Kimbundu: the Language of Angolan Freedom Songs Against Portuguese Colonizers

Stephen Nartey September 25, 2022
Photo Credit: David Stanley

Although many pro-independence songs were composed in Angola, the common language used to compose most of its liberation songs was a dialect known as kimbundu. Many of the composers had the benefit of learning the language at an early age before the advent of Portuguese colonizers who exploited every opportunity to demean its usage. 

The language Kimbunda was ‘weaponized’ to fight colonial rule by the Portuguese, according to Dr. Marisa Moorman, a professor in the Department of African Cultural Studies, in University of Wisconsin. She explained that when it became outlawed to sing in the Kimbundu language, they used it as a medium in the expressions of their aspirations for the future. 

Kimbundu is one of the dialects spoken by Angolans in the region close to its capital Luanda. 

The Portuguese during their rule of Angola made several attempts to undermine it as an inferior language to Portuguese. It was the goal of the Portuguese to suppress the way of life of the people to make it easy to dominate them. One of such strategies was the attack on the legitimacy of Kimbundu as a medium of expression.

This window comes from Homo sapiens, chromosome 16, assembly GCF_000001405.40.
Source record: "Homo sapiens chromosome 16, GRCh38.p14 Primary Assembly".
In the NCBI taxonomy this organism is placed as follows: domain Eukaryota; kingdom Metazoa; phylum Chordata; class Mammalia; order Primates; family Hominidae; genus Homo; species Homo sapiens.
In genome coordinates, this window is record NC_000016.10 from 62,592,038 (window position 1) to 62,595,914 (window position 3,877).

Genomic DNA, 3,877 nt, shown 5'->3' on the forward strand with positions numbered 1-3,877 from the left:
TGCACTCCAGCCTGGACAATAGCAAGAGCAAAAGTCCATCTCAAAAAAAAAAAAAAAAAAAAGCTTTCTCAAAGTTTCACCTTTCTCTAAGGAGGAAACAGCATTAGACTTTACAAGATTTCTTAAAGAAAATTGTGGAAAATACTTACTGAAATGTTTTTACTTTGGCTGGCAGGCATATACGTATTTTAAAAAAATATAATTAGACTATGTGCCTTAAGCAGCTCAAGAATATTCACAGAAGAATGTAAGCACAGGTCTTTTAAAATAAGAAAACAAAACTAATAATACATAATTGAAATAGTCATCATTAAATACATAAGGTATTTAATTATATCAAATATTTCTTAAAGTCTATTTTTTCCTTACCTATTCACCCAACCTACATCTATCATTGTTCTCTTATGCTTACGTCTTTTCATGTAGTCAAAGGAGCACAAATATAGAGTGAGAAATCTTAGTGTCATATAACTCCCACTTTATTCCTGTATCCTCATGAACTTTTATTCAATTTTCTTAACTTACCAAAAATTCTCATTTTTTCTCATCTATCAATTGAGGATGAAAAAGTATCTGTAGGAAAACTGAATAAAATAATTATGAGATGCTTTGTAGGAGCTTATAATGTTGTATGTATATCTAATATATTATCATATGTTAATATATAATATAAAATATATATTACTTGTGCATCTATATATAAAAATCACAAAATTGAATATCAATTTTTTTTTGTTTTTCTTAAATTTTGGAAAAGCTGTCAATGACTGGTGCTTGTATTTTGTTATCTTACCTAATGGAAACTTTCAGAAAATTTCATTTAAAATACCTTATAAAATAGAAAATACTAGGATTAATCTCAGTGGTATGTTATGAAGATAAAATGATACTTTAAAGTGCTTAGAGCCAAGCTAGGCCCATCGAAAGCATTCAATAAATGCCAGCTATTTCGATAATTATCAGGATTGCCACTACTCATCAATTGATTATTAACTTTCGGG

Researchers on Angola music and its impact on the fight against colonial rule, said the Kimbundu was the vehicle that enable the local people to challenge the authority of the colonizers. The Kimbundu channeled their thoughts, their feelings about the mistreatment and pushed the advocacy for independence from the Portuguese. 

Dr. Marissa in her paper on social and cultural history of the relationship between Angola culture and politics, said the local dialect was why the freedom fighters rode on to preach their message of national pride and galvanize support for their cause. 

The kimbundu language was given a further boost by the emergence of mass media in the early 1970s providing music composers with the platform to sell their message to a wider audience. Angolan Freedom fighters who were exiled in the 1970s, upon their return rebranded and consolidated the use of kimbunda In selling their message of nationalism.  They preached the need to regain their lands, they sensitized the population on the need for infrastructure to be improved, and the impoverishment of the local people. 

Dr. Marissa observed that traditional dance was adapted to match the songs crafted in kimbundu language to further the cause. It became a symbol of Angola struggles for independence and gained global recognition.  

When there were concerns about the Portuguese interfering in the governance of Angola Indirectly, local composers reawakened the kimbundu to raise the consciousness of the people.

Last Edited by:Sedem Ofori Updated: September 25, 2022


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